Pirelli is inching towards a deal to stay in formula one beyond its 2013 contract. The Italian marque's F1 chief Paul Hembery revealed at Silverstone that new contracts with the commercial rights ho...
Pirelli is inching towards a deal to stay in formula one beyond its 2013 contract.
The Italian marque's F1 chief Paul Hembery revealed at Silverstone that new contracts with the commercial rights holders and most of the teams are in place for 2014.
And the latest step is the full support of Pirelli's upper management, he added.
"The company has had many internal discussions about our work, and fortunately we were able to convince the leadership that we should stay," Hembery is quoted by the Russian website f1news.ru.
"We have some good ideas to make further progress and will try to implement them.
"We have a contract with the owner of the commercial rights and the majority of the teams, so if they are all satisfied with our work, then we will continue."
The big missing link is a new deal with the FIA, whose president Jean Todt is rumoured to favour Michelin's return to F1.
Hembery said Pirelli has decided not to appeal the FIA international tribunal's decision to reprimand the tyre marque for the secret Mercedes tyre test.
Pirelli was reportedly furious with the outcome and threatening even to sue, but Hembery said "the most important thing is our continued participation in the championship".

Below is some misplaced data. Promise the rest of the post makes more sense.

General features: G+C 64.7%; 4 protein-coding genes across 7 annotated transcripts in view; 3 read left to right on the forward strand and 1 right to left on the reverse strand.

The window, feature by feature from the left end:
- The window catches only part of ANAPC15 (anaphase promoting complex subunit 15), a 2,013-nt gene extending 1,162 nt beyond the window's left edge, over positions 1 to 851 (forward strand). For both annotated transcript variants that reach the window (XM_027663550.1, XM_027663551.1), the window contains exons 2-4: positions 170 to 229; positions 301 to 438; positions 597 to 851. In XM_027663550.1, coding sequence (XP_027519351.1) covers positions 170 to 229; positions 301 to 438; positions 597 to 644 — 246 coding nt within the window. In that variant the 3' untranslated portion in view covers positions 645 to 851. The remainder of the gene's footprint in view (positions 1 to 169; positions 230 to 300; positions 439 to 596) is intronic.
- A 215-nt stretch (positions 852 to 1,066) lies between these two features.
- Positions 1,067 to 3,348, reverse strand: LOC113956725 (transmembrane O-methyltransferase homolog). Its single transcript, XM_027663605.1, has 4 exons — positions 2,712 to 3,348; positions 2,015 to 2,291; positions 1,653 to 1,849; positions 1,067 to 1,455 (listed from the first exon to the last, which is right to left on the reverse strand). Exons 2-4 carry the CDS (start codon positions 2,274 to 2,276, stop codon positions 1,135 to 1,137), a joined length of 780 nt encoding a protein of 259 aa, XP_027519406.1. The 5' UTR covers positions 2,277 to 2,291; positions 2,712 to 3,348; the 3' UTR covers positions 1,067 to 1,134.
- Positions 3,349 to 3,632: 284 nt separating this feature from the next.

However, Pirelli is still unhappy with many aspects of its involvement in F1, such as the ability for a single team to veto changes to the tyre specification, such as the shelved move from a steel to a kevlar belt to minimise delaminations.
"We really have to think about other decision-making mechanisms," Hembery is quoted by Auto Motor und Sport, "so that we are able to respond quickly to a problem.
"Surely majority rule would be better than (the need for) unanimity," he said.
Auto Motor und Sport also reported that the 'test-gate' scandal has not deterred Pirelli from organising more tyre development tests with selected F1 teams.
"We have no problem to meet the conditions of the federation," said Hembery.